Thursday, July 10, 2014

Giving My (Thoughts in) Regards to Broadway, plus a few other New York Trip Tips

I ❤ NY.

Not incidentally due to how much I love live theater.

So I was a bit tickled when my friend Dave, who will be in New York in early August with two other friends, asked me for suggestions of shows they might see.

But also a bit wistful.

I have been to New York City 16 times--including 11 in this century's first decade--always for pleasure, never business, and have seen 37 musicals and plays on Broadway.

But I haven't taken a trip to the Big Apple since 2011.

Now before you start shedding crocodile tears for me, I should note that I was in Manhattan for a few hours earlier this year, between flights of another trip that required flying into Newark Airport and out of JFK. Winding up near Port Authority around 1pm on a Wednesday, I almost certainly would have headed to the Times Square TKTS booth and picked up a ticket for a matinee--conceivably for Rocky, the musical--if I could have left my suitcase somewhere for a few hours (believe me I looked and asked).

By the time I got to JFK and checked my luggage, Broadway was moot, although I did have time to take the subway back to lower Manhattan and explore the 9/11 Memorial, which was quite moving and worthwhile (the museum wasn't yet open, but now is). Seeing historic St. Paul's Chapel, which survived that terrible day and now honors the victims & responders, was also well-worth my limited time.

So along with many other reasons I can't presently justify a trip to New York, relatively speaking I was just there.

But when the Tony Awards were held in early June of this year, I can't say I didn't pensively note that for the first time since 2000, I hadn't seen any of the Best New Musical nominees before the Tonys or knew that I would rather soon after (whether on Broadway, in London's West End, on a Broadway in Chicago tour stop or during a pre-Broadway run in Chicago or elsewhere).

Which somewhat complicates my answer to Dave.

For while I have seen, in some professional staging, 15 of the shows currently running on Broadway--and which still will be when Dave, Tom get there--I haven't seen any of the newer ones.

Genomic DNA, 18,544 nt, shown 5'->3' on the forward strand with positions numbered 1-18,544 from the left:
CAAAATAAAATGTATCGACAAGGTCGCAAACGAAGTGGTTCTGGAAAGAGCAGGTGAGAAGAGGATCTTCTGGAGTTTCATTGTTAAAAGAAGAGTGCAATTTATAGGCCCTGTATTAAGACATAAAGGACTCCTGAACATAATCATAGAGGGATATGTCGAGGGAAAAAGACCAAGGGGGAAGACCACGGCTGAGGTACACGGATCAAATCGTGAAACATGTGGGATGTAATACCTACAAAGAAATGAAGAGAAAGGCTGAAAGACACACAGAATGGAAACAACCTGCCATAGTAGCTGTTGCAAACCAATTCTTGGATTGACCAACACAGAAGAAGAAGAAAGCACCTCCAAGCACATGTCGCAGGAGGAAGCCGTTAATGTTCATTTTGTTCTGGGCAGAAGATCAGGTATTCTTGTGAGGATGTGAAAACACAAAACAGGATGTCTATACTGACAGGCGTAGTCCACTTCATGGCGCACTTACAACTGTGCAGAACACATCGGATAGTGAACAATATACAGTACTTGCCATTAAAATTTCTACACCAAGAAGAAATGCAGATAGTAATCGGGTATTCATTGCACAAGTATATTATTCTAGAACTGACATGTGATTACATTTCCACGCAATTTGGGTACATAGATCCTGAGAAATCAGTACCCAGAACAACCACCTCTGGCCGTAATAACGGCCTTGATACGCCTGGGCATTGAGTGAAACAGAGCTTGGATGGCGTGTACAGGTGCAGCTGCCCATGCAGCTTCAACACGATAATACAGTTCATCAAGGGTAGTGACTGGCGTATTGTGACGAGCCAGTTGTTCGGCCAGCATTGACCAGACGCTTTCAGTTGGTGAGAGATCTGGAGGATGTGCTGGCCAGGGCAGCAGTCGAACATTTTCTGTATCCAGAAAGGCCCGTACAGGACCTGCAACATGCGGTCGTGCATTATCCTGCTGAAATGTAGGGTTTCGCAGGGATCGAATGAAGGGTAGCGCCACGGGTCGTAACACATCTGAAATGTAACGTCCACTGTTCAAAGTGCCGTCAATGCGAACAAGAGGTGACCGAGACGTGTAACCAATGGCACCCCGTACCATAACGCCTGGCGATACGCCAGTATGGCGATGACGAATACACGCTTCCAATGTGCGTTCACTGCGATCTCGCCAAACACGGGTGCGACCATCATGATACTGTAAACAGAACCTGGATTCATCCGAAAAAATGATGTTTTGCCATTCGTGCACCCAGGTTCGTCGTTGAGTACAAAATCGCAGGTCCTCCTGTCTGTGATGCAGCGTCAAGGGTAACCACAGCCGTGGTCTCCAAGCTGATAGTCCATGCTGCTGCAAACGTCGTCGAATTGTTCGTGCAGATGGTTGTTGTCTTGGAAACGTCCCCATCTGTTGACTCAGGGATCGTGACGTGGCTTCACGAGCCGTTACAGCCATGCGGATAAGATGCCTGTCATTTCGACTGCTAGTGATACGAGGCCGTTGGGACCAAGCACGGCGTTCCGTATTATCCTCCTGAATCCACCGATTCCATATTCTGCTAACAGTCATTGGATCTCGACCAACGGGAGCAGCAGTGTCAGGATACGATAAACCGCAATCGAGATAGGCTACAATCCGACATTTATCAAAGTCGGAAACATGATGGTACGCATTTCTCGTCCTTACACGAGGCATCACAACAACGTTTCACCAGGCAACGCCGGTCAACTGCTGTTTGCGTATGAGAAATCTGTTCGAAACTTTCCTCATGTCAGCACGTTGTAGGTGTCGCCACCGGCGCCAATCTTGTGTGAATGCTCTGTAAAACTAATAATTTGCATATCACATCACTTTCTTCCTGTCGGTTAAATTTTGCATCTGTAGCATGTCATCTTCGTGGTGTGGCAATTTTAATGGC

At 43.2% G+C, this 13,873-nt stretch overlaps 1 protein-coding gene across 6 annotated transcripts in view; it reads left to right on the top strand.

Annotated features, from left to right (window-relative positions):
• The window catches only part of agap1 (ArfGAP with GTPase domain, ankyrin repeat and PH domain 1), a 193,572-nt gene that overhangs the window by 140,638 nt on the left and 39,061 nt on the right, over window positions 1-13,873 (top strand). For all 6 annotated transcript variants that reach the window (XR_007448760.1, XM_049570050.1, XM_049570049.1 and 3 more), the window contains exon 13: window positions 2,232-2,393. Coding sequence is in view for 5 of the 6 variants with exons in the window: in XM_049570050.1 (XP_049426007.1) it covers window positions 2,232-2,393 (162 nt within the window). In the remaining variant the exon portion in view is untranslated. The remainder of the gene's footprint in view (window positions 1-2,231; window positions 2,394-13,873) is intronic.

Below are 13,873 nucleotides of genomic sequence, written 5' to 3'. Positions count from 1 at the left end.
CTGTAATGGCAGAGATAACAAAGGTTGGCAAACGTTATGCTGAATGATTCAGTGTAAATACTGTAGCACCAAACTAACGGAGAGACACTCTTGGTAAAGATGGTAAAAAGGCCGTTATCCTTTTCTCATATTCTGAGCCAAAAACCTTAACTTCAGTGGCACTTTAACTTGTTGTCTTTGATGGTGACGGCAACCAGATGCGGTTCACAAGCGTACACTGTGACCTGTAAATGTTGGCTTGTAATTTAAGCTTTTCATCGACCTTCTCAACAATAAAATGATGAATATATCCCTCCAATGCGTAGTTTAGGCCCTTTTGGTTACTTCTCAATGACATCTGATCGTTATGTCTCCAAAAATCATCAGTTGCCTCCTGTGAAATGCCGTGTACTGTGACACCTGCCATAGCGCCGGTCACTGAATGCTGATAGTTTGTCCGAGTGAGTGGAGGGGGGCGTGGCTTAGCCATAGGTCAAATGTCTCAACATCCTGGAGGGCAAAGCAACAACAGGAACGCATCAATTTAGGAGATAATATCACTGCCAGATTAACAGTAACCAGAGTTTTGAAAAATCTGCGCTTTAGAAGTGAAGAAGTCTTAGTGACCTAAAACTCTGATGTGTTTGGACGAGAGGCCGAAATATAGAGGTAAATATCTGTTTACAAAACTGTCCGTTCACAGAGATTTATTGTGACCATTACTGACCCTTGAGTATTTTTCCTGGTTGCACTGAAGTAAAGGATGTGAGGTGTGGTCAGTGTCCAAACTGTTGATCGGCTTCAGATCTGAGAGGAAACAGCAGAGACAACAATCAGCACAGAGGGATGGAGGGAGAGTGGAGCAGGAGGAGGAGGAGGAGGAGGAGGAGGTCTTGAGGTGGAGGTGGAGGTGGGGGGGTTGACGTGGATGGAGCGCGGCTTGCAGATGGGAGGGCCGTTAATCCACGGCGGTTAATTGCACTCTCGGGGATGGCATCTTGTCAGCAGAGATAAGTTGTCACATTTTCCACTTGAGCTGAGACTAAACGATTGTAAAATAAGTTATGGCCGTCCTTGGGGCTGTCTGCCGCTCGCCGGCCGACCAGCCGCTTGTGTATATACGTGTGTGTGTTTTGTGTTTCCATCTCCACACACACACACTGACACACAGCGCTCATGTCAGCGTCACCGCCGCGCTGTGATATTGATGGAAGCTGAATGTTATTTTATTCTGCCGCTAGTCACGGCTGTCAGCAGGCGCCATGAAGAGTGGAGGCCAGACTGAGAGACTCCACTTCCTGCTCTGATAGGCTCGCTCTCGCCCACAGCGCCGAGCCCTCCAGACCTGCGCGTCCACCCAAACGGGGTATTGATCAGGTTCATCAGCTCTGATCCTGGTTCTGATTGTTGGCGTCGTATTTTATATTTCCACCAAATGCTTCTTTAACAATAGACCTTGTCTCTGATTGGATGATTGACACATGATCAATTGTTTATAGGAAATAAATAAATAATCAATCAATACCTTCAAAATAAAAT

And with Dave having seen just 1 of the 15 I have (Wicked), I don't know if I should recommend an older show, just in terms of pure quality, rather than something newer and theoretically hotter (though The Lion King, Wicked, The Book of Mormon and The Phantom of the Opera remain among Broadway's top grossing shows).

Also factoring in is the cost and ease of getting tickets.

Especially during the summer season, when many tourists go to New York, it seems like about a dozen shows are drawing capacity crowds to every performance.

So while I could easily say that Dave (and Tom, with whose tastes I'm less familiar) should see Beautiful: The Carole King Musical because I know he loves the music, or A Gentleman's Guide to Love and Murder because it just won the Tony and seems fun or even The Lion King because it is simply fantastic--my mom has never had a more effusive reaction to any show she's seen--getting a ticket even at face value (at least $100 beyond the balcony, though in some cases not even) will likely be rather difficult.

This is especially likely given that--as they will be going to New York primarily to see both a Mets and Yankees game--their only available theater slot is Saturday night (or perhaps Sunday night, but almost nothing runs then).